“Bombshell” Movie Review

     It wouldn’t be a stretch at all to convince an audience Megyn Kelly is playing herself in director Jay Roach’s “Bombshell”, a film dramatization chronicling the sexual harassment claims brought against former Fox News chief Roger Ailes in 2016.  But in reality, the talented makeup and hairstyling artists behind the film have transformed Charlize Theron into Kelly’s doppelgänger with the Academy Award winning actress providing the spot on mannerisms and news style that brought millions to the channel every night for her program “The Kelly File”.  In one of the best performances of the year, there is no question Theron will be on the short list for adding another Oscar to her mantel, but does the film equal her performance and bring forth a strong retelling of this watershed moment in the news world?

     Written by Charles Randolph, whose screenplay for 2015’s “The Big Short” took home the Oscar for Best Adapted Screenplay, “Bombshell” was marketed as a star powered take on the material where an ever-present abundance of entertainment value would take center stage and provide the kind of juicy dialogue driven scenes the actors would presumably thrive in.  Now all of them certainly thrive, but the dramatic stakes in play are not only presented in a more serious tone, but there are a number of sequences that are difficult to watch.  What begins with Megyn Kelly breaking the fourth wall to give the audience a tour of the Fox News headquarters building and the power structure within, quickly devolves into a sexually charged male dominated work environment that was bound to crumble.  It was just a matter of who would speak up first.

     If you followed these events as they occurred, then some of the dramatic impact the film seeks to achieve may end up lost, but fortunately the main players are fueled on screen by powerhouse performances from the aforementioned Charlize Theron, as well as Nicole Kidman, Margot Robbie, and John Lithgow.  All four of these actors should be remembered during awards season.

     After her perceived demotion from the popular morning show “Fox and Friends” to a lesser watched afternoon slot, Gretchen Carlson (Nicole Kidman) is suddenly let go from the network when her viewpoints become a bit too moderate for the right leaning news channel.  And that’s when she brings a sexual harassment lawsuit against Roger Ailes (John Lithgow), who initially dismisses the claims and utilizes his immense platform to ensure Carlson is not only discredited, but also unable to work in the business ever again.  Carlson’s attorneys point out the need for others to come forward in order to strengthen the case, but the culture, which sees Ailes privately examining each perspective on air news woman to determine their suitability for a “visual medium” as he explains it, is awash with programming mandates that see women wearing short skirts and directors who frame every shot to include these women’s lower half.  As Kelly explains early on, it’s a rapid fire purposeful combination of conservative talking points and titillation in every show.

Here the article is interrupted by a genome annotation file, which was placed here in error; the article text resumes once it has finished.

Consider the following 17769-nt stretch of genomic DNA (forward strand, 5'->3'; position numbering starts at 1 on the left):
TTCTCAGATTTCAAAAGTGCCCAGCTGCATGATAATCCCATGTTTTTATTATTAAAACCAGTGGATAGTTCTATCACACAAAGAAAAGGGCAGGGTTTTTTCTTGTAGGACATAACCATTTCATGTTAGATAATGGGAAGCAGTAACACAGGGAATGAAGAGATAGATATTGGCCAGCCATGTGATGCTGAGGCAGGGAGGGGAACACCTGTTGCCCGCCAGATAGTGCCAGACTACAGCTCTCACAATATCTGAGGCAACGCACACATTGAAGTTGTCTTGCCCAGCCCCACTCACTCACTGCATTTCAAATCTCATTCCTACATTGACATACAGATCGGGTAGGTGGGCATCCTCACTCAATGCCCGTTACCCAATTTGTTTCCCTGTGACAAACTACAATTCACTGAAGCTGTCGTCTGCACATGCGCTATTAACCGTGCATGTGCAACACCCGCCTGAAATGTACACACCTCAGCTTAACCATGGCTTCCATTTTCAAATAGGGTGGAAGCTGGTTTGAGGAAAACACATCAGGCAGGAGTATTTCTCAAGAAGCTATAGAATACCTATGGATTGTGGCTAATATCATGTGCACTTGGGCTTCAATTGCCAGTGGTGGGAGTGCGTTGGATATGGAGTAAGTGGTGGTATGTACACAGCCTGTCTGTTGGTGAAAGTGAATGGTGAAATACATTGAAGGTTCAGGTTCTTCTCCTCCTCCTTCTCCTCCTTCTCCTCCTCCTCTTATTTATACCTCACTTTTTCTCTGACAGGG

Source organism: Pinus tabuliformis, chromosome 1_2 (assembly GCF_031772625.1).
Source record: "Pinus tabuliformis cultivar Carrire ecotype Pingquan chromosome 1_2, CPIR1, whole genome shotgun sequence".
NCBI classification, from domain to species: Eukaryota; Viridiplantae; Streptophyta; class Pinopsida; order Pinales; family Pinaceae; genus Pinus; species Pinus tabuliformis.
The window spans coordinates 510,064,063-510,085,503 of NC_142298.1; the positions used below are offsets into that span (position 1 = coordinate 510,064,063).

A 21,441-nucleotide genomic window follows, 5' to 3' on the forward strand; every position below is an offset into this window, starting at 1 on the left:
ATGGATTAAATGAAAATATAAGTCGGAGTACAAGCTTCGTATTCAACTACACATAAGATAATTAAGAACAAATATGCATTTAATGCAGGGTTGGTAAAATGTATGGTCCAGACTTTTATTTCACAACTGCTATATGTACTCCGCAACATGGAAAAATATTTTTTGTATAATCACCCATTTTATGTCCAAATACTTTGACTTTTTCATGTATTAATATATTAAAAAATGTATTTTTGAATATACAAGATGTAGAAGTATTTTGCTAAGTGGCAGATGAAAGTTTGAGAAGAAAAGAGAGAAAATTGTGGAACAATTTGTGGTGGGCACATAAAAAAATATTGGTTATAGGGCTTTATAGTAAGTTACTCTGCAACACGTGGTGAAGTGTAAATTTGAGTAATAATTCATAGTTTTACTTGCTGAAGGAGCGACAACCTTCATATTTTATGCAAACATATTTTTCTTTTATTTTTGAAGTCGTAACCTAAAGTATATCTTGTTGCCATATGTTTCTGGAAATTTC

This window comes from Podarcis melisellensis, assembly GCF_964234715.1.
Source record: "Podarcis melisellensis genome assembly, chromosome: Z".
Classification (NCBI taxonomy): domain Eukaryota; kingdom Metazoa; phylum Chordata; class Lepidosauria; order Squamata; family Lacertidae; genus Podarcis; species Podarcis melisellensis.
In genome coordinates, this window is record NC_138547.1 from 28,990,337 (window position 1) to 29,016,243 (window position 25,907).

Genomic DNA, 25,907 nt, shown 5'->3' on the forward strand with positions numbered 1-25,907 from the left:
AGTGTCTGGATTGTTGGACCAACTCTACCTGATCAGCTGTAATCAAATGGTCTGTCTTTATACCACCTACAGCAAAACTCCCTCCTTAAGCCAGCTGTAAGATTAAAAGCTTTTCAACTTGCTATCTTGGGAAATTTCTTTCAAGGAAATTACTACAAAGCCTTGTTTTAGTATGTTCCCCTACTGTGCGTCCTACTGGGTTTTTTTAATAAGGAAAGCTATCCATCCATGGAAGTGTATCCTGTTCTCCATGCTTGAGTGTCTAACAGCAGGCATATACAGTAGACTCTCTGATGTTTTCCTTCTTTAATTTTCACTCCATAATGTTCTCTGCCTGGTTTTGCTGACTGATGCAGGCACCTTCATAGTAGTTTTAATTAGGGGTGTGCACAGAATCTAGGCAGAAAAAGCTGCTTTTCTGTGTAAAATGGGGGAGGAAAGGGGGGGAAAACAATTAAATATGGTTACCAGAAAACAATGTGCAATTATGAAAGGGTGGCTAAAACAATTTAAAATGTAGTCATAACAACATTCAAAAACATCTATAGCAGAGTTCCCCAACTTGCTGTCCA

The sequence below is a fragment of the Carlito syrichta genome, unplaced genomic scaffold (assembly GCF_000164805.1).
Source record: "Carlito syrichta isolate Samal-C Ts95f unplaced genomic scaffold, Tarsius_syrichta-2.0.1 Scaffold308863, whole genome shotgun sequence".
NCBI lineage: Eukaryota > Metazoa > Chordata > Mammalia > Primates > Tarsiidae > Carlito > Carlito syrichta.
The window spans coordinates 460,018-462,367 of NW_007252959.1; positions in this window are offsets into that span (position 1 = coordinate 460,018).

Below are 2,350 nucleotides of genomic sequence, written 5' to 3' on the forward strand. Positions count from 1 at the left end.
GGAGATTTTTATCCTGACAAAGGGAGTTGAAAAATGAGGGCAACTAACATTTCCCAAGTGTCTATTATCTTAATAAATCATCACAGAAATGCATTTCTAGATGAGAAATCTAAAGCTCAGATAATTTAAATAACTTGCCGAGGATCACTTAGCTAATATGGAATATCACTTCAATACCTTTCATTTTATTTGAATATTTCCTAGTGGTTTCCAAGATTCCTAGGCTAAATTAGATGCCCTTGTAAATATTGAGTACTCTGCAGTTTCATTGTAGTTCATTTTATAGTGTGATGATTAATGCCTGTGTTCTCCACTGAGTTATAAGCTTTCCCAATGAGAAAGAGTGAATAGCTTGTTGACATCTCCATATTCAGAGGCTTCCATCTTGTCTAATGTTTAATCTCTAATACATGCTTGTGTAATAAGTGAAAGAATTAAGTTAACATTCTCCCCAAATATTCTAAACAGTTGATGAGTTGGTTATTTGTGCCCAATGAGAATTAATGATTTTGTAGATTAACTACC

“Bombshell” is not based on a book or news article written by any of the people involved, but rather a combination of interviews and conversations with dozens of people who worked at Fox News at the time and could provide detailed incite on how much of this transpired.  In doing so, Randolph and Roach create a fictional character named Kayla Pospisil (Margot Robbie), a wide eyed and ambitious producer who someday hopes to rise atop the ranks with her own show.  And after working for Gretchen Carlson, she is suddenly given a promotion to the staff of the highly rated Bill O’Reilly (Kevin Dorff) after a chance meeting with Ailes himself, who gives her advice on how to succeed.  All of which seems innocent at first, but a second meeting proves otherwise when lines are crossed and careers are potentially ruined.

     Some of the more intriguing bits follow the aftermath of the Fox News Republican Presidential Debate where Kelly famously called out Donald Trump for his constant demeaning of women, which saw Trump charging back on a news program the next day claiming Kelly "had blood coming out of her eyes and wherever”.  The back and forth between the Republican Presidential hopeful and the well known Fox personality was one of the biggest news stories during the 2016 campaign, and the blowback against Kelly affected not only her standing in the newsroom, but also moved into her family life where her husband and children often found themselves in the crosshairs of the nut jobs out there who wanted Kelly gone.

     But Trump’s antics aside, the film delves into several uncomfortable and incredibly difficult issues.  All of which are handled in a manner that effectively communicates the problems within the work environment and the systemic harassment nearly every woman had to endure in order to be accepted.  And if you’re wondering how it got like that, well, as they say, it all started at the top.  It seems everyone was well aware of what Roger Ailes was doing, and those directly below him were happy to not only defend their powerful boss, but were also inclined to engage in similar activities themselves at all levels of the organization.  “Bombshell” presents these events in a manner that puts us in the room where everything feels alive and fast paced.  Decisions are being made with rapid fire intensity as a Presidential Primary plays out before the country’s eyes.  But behind closed doors, another story was unfolding.  And it was the courageous efforts of these women who ended the reign of a vile predator once and for all.  GRADE: B+